21. 21. •!DenverWater produces 30 MGD (capacity is 45MGD) for irrigation, energy cooling towers, and the Zoo. •!Denver Zoo received 2 million gallons of tertiary recycled water from Denver Water’s distribution system annually. •!Future plans to expand use by 75% of it’s total water consumption.This will represent over 134 million gallons of recycled water per year. Denver Water – Denver Zoo Partnership 21 Denver Water – Denver Zoo Partnership
  22. 22. Denver Water 22
  23. 23. East Bay Public Plaza Reclaimed Water Wading Stream •! Interactive water feature designed to mimic a natural stream from waterfall to Bay including “groundwater seeps” •! ClassA ReclaimedWater (100MGD for facility) •! Attracts hundreds of families and visitors during the summer. 23 Oregon’s Lott Clean Water Alliance
  24. 24. City of Albany – Talking Water Gardens 24 •! 12.3MGD of secondary-treated effluent •! 37-acre integrated wetland treatment system that enhances wildlife habitat while reducing the temperature,TDS, and nutrients in recycled water. •! Coupled with upland restoration project that uses reuse effluent or irrigation to support more diverse habitat. •! The system is the first in the nation designed to treat a unique combination of municipal and industrialWWTP effluents.
  25. 25. Water Reuse for Drinking
  26. 26. De facto Water Reuse Consumer Discharge DrinkingWater Treatment Conventional WastewaterTreatment
  27. 27. 27 Indirect Potable Reuse DrinkingWater Treatment Conventional WastewaterTreatment Advanced WastewaterTreatment Consumer Environmental Buffer
  28. 28. 28 Direct Potable Reuse Concept DrinkingWater Treatment Conventional WastewaterTreatment Advanced WastewaterTreatment Consumer
  29. 29. •! Manage local groundwater basin •! Groundwater = 70% local supply for 2.4 million residents •! 14”/yr. rainfall (semi-arid) •! Seawater intrusion threatensWQ •! Must balance basin pumping and replenishment over long-term •! Potable reuse is a critical component of basin replenishment •!Excellent water quality via high-level purification/treatment •!Reliable •!Cost-effective Orange County Water District (OCWD) – Groundwater Replenishment 29
  30. 30. Groundwater Replenishment System (GWRS) Partnership 30 OCSD OCWD !"#$%"&'' (")%*$)+*' ,)-.+/%"&'' (")%*$)+*' Sewage ,.0"-)' 1.+*".2' Microfiltration (MF) Reverse Osmosis (RO) Ultraviolet Light (UV) with Hydrogen Peroxide Seawater Barrier Injection Wells Groundwater Recharge Basins 70* MGD *Expansion to 100 MGD to be complete by early 2015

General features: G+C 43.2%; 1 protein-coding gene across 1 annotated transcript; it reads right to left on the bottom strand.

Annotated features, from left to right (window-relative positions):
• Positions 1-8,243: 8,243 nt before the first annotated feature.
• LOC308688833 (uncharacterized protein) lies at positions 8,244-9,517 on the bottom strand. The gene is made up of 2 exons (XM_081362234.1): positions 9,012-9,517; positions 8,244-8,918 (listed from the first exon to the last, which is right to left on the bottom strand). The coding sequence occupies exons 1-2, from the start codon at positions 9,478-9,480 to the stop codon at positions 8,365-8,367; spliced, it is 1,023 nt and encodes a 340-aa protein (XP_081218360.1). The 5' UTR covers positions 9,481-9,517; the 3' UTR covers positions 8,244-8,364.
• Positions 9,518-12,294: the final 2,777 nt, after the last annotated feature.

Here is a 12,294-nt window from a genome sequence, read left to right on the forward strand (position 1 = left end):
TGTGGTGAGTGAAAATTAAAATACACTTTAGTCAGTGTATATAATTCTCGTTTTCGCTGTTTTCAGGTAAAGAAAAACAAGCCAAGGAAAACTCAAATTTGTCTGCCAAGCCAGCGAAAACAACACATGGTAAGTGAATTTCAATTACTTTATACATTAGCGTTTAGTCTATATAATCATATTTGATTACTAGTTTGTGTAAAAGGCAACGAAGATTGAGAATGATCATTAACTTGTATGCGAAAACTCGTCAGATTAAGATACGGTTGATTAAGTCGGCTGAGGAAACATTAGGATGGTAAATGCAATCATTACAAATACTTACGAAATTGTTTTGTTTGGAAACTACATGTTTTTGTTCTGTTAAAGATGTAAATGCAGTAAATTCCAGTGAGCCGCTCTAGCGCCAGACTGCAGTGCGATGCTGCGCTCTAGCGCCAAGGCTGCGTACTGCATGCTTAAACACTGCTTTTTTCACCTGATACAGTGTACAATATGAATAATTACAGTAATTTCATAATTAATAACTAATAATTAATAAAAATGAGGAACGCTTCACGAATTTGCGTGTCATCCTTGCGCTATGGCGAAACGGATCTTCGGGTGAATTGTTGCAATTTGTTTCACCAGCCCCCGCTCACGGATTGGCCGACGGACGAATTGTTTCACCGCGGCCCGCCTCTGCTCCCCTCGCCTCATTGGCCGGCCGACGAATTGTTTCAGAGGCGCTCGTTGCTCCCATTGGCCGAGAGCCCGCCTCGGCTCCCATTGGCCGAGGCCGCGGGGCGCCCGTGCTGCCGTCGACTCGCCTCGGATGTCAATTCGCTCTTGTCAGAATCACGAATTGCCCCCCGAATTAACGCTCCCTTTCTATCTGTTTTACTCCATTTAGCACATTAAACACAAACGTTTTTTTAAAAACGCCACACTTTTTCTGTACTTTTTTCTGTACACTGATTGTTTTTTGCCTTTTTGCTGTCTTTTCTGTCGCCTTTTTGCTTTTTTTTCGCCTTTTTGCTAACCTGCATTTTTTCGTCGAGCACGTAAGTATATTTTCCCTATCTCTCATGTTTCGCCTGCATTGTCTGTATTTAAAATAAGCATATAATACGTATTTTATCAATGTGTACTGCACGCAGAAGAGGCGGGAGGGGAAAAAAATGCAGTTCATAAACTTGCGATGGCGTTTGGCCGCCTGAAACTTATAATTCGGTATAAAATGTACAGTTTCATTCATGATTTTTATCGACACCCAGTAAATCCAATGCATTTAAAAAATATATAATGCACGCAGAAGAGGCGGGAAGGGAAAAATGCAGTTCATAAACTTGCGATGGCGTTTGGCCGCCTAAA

31. 31. •! Severe drought inTexas accelerated need for water supply •! Potable reuse viewed as an available supply •! Texas did not have regulations (still not) •! Areas facing most imminent problem acted first •!Big Spring (CRMWD) •!Wichita Falls •!Brownwood Direct Potable Reuse – Drought Response 31
  32. 32. •!Facility mixes treated sewage water with water from lakes to produce a high-quality drinking water. •!Facility received advanced secondary reuse and treats approximately 16 million gallons per day with microfiltration, reverse osmosis, and ultraviolet disinfection. •!This is blended with 21 million gallons per day filtered from traditional sources. Big Spring Water Supply Augmentation 32
  33. 33. CRMWD Raw Water Production Facility 33 Big Spring Wastewater Treatment Plant CRMWD Raw Water Production Facility E.V. Spence Reservoir Lake J.B. Thomas Beals Creek Red Draw Reservoir RO Concentrate Big Spring To Odessa, Midland & Stanton Blended into Raw Water Transmission System 1.0 mile 0.40 mile 0.25 mile To Snyder Big Spring Water Treatment Plant
  34. 34. CRMWD at Big Spring Treatment Process 34
  35. 35. •! Population ~ 104,000 •! Existing Supplies •!Lake Kickapoo •!LakeArrowhead •!Lake Kemp (highTDS) •! Two water treatment plants •!Jasper- 24 MGD (1.05 m3/s) •!Cypress- 52 MGD (2.28 m3/s) •!42 MGD conventional (1.84 m3/s) •!10 MGD MF/RO (0.44 m3/s) (for Lake Kemp water) City of Wichita Falls 35
  36. 36. •! Use existing MF/RO facility to treat effluent fromWWTP •! RO permeate blended 50/50 with raw water from lakes •! Blended water treated at conventionalWTP •! Pipeline fromWWTP toWTP laid above ground Wichita Falls Emergency DPR Project 36 Source:'s
  37. 37. 37
  38. 38. •! Many facilities are turning to Potable Reuse for extension of water supplies •!Tarrant RegionalWater District – Manmade wetlands – Richland Chambers Reservoir •!TRWD plans for 100,000AF/Y in Potable Supply •!TRWD Similar project planned for Cedar Creek Lake –Additional 100,000AF/Y Reuse Trends: Not Just for Droughts 38
  39. 39. •! NorthTexas MunicipalWater District – Manmade wetlands – Lake Lavon •! Up to 100,000AF/YWater Supply •! Public Education Center Potable Reuse – Not Just for Droughts 39